It has taken me a very long time to realize this simple fact, let alone process it, and be able to externalize it. You see, for most people, what they feel, how they react, what they do every single day, in any given moment, feels like normal to them. In a way, it is normal in that there is no global, standardized measure of human normality. Everyone has their own normal, their own equilibrium within themselves and with their environment. To me, being depressed was normal. I assumed that was how I was supposed to feel; I thought that is what the world looked like; I figured that was simply the way of things. For most of my life the fact that there was a different way to life, a better way, simply didn’t occur to me. I knew other people, I observed my friends, my family, random people I didn’t even know, and even though a great many of them were acting and living on a completely different plane of existence than I did, it didn’t occur to me that this wasn’t simply their normal and that it was different than mine. Some were female and I wasn’t, or gay and I wasn’t, or happy and I wasn’t. I didn’t know that happy was something I could be. I just knew I wasn’t, and that is was something I would have to live with my entire life.
I know better now. For one thing, I am an adult. I’ve graduated high school and two different institutions of higher learning (though that sounds 50% better than it actually is) so I am slightly more educated than I was as a 10, 11, 12, 13, 14, 15 year old. Knowing better, for me, was a gradual enlightenment, like a lightbulb controlled by a dimmer switch slowly sheds light on a greater volume of a room.
As a kid, and a teen, I just got black sometimes. Deep, dark, brooding, simmering sadness that turned to rage that turned to helplessness, emptiness, and profound despair. Then, sometimes, I would sleep, and the next day things seemed less grim. I always used to say that “it’ll be ok, I’m always better in the morning” even though that wasn’t strictly the case. Nowadays medical care professionals and therapists always ask me “Do you ever think about hurting yourself or others? Do you ever feel like killing yourself?” and while on occasion that has been true, it isn’t really my thing. I’ve never wanted to hurt anybody, not for long, and I’ve got just a bit too much grasp on life to want to give it up. I like movies and Jules Verne, and I’d never forgive myself if I killed myself and they finally made a good adaptation of 20,000 Leagues Under the Sea. Hey, nobody said I had to have a good or particularly meaningful reason to live. Any reason will do, as far as I can tell. But anyway, I just thought periodic heavy darkness was a part of my life. I went there, I brooded, and eventually I moved on. It wasn’t until later that I began to see that not everyone existed that way, and there wasn’t any reason why I had to.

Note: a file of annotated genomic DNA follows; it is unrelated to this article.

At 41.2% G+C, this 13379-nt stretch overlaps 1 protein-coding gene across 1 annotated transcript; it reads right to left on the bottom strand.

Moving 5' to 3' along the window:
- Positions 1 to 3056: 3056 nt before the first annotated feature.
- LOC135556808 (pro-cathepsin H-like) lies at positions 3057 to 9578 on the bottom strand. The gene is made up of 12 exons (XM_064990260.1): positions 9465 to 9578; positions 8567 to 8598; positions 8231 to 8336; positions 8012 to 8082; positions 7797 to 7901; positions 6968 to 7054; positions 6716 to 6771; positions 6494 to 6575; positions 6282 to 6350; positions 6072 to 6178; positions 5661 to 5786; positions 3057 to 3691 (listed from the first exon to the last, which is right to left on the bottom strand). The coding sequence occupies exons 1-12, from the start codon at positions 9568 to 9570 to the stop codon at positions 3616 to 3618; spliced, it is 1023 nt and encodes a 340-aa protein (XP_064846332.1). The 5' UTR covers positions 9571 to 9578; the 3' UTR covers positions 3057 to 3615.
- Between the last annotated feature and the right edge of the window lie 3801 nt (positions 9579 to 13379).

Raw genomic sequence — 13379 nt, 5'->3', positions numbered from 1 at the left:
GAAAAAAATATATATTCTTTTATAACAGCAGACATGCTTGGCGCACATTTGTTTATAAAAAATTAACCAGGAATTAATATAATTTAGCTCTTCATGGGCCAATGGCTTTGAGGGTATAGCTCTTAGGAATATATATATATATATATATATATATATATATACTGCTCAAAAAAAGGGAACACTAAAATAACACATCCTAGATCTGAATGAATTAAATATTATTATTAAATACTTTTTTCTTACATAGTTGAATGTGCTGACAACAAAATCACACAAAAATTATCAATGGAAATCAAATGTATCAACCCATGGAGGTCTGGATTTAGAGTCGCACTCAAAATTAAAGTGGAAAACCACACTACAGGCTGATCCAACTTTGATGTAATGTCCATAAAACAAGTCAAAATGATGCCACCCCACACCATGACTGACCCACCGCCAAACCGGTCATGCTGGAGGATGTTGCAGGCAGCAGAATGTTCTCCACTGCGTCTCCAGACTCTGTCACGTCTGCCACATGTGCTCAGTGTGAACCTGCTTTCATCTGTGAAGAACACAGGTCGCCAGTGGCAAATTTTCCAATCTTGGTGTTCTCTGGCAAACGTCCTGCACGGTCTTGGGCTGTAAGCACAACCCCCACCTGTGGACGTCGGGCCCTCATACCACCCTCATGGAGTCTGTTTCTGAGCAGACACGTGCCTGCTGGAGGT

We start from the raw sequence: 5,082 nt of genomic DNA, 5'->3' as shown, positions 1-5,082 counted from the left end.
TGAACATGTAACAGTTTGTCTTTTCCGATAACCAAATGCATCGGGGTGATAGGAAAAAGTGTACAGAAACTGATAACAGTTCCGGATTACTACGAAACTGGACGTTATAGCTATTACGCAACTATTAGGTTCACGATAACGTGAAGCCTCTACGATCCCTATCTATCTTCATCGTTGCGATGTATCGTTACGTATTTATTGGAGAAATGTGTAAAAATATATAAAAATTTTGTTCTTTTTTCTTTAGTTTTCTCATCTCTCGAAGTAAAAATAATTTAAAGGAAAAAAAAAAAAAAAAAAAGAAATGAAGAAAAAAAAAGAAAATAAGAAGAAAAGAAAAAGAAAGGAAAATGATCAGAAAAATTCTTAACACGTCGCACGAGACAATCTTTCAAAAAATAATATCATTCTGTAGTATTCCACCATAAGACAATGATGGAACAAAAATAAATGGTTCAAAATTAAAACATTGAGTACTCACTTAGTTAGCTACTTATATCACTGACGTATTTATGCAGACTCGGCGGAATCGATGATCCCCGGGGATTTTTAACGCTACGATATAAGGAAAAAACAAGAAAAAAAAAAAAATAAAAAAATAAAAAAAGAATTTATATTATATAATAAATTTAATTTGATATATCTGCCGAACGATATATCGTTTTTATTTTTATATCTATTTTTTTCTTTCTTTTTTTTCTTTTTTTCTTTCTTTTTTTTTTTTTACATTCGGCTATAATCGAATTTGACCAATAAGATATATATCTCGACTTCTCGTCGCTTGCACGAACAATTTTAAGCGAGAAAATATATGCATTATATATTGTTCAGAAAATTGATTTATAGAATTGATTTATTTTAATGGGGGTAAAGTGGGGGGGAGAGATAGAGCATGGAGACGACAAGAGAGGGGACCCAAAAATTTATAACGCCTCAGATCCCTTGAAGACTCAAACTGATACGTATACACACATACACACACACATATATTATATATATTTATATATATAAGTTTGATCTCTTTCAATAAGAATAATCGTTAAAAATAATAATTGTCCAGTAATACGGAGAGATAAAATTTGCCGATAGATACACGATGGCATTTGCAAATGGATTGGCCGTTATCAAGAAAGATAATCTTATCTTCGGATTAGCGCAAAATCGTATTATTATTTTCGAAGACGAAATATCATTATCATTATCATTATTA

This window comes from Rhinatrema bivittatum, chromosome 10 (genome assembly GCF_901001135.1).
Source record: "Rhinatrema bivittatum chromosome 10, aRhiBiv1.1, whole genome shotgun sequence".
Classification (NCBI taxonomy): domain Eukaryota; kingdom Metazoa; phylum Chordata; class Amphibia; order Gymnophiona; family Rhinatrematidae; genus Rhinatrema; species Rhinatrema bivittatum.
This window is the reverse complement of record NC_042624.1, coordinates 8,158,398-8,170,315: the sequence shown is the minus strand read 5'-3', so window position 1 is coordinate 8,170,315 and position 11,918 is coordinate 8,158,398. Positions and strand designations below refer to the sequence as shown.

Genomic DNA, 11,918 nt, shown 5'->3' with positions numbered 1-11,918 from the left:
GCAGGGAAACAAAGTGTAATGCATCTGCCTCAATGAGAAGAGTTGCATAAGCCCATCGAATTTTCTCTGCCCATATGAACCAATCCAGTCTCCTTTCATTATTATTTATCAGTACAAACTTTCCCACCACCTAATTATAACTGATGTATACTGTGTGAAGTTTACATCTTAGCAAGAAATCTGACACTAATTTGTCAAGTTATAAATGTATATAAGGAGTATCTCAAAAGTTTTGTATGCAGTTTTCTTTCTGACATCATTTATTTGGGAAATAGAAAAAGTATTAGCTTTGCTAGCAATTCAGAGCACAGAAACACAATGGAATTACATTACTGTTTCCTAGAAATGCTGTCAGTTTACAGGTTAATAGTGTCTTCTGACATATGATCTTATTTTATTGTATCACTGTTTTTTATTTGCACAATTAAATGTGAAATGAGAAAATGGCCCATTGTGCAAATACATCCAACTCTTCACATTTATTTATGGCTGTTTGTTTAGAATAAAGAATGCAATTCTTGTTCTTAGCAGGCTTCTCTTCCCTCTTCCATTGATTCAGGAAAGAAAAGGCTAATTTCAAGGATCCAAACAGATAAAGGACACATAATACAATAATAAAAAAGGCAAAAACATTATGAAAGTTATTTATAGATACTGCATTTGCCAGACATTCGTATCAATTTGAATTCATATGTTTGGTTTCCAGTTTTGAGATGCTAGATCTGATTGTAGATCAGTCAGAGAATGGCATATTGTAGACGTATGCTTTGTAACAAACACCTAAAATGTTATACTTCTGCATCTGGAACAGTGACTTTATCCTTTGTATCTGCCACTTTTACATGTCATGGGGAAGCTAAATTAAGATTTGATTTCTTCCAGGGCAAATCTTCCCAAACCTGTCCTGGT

But, just knowing that you are depressed and could be happy is no salvation. Enlightenment is no substitute for fundamental life change. It just means that you can tell exactly how badly things are skewed. Helpful, but not transformative. And as a poor college student with very little time, no employment, no access to health care, and a culture that doesn’t like to talk too much about mental health, I didn’t have any options. As a college graduate with few job prospects, time, but still no health care, I had no options. It wasn’t until I got married and my wife got a job with benefits that included health care, and even the possibility of consulting with a mental health professional that I had any hope that my normal might change, that I might get to create a new normal. It still took a ridiculously long time to cut through red tape, assure people that don’t know me that I am not faking, that I really do have mental health issues, and then find someone I could, in the span of 45 minutes of conversation, feel I could trust enough to bare my deepest, darkest soul to, but I have made it.